Since Poland’s transition period, over the last 20 years, the country has faced remarkable growth. With the integration to the EU, Poland has faced economic growth through the adoption of Western institutions, social norms and…shopping centers.
As a child, I grew up in Warsaw in the 90’s and I can still remember that going to a shopping center was quite a journey, let alone a place you would go just to keep busy on a weekend. The purpose of a shopping center was to get your groceries and maybe some clothes that weren’t really on trend with our Western neighbours. Fast forward to the early 2000’s and giant buildings started to appear where food, entertainment, and shopping could all be found under one roof – unheard of. Working in the Polish real estate sector is so gratifying because I have had the chance to speak to candidates who explained to me how the difficulty in 1998 was not the competition, but rather educating Poles on the purpose of a shopping center.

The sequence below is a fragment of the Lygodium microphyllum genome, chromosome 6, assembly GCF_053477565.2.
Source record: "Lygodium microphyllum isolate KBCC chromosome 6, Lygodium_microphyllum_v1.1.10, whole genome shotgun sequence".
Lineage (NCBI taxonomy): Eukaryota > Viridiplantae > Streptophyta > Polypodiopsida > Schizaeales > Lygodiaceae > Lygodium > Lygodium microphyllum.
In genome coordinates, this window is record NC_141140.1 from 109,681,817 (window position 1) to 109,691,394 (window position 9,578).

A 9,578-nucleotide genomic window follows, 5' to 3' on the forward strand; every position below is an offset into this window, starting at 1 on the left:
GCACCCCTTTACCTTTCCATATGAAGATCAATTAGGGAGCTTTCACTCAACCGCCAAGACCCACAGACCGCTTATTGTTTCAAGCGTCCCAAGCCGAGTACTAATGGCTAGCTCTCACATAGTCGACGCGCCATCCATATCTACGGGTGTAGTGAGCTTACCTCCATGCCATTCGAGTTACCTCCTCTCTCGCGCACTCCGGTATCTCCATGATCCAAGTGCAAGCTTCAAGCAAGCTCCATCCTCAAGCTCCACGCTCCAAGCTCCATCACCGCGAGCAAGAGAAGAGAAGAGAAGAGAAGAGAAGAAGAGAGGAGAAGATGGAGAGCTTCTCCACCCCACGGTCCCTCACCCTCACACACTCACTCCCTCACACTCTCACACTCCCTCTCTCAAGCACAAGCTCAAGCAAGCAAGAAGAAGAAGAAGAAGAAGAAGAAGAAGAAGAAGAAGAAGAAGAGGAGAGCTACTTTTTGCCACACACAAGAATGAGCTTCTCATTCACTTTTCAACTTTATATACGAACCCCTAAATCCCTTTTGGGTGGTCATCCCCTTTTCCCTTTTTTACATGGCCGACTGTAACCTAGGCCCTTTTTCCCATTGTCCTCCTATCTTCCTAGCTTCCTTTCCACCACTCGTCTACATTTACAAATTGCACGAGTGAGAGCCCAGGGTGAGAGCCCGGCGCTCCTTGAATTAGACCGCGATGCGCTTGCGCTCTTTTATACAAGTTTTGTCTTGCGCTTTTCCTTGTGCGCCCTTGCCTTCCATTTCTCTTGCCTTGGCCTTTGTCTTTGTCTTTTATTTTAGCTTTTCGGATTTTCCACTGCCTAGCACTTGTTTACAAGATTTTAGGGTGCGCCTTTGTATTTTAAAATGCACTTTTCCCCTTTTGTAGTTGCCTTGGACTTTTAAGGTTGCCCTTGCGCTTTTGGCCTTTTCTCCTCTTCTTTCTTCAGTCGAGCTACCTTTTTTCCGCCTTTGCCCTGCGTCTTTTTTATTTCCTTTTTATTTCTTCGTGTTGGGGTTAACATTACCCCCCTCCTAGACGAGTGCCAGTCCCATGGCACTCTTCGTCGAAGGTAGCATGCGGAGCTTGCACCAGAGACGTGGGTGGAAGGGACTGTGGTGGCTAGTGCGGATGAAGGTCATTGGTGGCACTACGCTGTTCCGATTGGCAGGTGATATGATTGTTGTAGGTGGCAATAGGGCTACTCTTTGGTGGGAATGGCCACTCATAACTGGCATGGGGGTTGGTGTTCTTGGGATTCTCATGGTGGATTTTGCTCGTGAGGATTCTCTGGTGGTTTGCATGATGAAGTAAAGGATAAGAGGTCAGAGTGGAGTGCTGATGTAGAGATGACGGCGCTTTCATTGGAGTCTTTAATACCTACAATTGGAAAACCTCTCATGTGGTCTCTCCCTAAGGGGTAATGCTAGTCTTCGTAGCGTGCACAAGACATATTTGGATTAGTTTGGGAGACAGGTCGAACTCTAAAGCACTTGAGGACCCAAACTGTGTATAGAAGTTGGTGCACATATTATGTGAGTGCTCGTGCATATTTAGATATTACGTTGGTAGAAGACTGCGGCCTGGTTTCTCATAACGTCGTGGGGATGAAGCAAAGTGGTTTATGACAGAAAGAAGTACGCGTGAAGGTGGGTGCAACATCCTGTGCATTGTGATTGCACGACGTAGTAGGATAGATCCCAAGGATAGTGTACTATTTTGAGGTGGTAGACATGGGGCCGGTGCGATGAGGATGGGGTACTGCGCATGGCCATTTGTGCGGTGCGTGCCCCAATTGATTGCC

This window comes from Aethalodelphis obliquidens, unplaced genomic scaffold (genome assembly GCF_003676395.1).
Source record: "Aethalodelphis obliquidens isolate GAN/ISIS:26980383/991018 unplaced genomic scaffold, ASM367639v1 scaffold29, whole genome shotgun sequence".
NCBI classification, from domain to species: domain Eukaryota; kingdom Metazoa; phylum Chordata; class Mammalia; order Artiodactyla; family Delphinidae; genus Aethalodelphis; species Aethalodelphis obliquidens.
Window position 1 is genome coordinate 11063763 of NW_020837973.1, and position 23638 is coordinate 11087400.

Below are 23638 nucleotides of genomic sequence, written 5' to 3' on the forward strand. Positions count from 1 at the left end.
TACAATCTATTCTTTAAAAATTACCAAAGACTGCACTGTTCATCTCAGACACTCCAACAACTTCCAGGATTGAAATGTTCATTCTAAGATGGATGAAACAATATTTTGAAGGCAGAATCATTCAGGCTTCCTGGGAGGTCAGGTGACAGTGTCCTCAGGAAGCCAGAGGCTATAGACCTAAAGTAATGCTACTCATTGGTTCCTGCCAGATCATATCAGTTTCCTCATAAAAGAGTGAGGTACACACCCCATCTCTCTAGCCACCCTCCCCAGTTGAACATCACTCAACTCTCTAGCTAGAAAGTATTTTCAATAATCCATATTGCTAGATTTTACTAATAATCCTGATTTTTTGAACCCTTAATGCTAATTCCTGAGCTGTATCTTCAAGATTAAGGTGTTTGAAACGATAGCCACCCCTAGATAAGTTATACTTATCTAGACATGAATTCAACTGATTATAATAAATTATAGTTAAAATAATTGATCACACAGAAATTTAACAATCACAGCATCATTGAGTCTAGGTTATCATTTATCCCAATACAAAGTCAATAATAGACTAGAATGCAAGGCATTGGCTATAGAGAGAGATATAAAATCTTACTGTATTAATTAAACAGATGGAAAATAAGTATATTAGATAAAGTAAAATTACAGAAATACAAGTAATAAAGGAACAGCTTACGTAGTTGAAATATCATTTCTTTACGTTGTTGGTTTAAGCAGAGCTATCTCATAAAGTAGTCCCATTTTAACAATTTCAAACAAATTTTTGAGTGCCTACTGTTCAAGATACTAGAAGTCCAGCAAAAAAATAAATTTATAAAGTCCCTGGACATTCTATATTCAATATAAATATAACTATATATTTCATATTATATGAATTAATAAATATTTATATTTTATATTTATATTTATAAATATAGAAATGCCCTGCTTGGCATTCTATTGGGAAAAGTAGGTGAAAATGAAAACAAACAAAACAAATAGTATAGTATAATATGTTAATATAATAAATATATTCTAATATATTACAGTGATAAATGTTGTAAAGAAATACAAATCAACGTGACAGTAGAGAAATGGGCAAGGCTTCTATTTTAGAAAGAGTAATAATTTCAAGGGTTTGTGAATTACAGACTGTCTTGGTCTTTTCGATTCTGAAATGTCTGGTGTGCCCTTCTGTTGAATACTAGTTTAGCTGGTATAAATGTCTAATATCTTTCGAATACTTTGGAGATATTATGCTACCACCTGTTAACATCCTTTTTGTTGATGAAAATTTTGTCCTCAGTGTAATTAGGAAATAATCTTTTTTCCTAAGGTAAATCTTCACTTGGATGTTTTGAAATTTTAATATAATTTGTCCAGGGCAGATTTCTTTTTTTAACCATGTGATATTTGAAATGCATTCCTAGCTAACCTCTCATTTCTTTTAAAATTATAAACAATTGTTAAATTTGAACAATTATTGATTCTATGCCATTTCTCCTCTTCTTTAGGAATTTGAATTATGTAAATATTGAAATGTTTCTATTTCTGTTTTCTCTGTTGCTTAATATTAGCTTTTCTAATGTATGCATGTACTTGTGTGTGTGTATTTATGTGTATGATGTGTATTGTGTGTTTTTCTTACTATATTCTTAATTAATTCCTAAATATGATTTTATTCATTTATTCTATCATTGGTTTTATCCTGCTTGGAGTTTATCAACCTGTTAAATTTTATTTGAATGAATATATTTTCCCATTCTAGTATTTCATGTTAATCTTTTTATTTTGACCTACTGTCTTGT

Currently, shopping centers have become a standard part of people’s everyday life in Poland – entertainment hubs. They are a primary destination for meetings, get together’s and family days out. According to reports from JLL and Cushman and Wakefield, with a rise of 3.6% GDP year on year, consumer spending is at its highest. Poland is facing tremendous growth with over 500,000 sqm of shopping center projects under construction in the last couple years. I can definitely feel the market’s momentum as every time I go back to Warsaw, a new retail spot just seems to appear out of nowhere.
With one new shopping center after another, developers try to come up with diverse and innovative methods to attract more people. The soon to be opened Galeria Polnocna in Warsaw is a great example with their 22-meter sculpture by the famous designer, Oskar Zieta.
There is a bright business future for Poland …
Alizee Popow, International Shopping Centers, Foundation Recruitment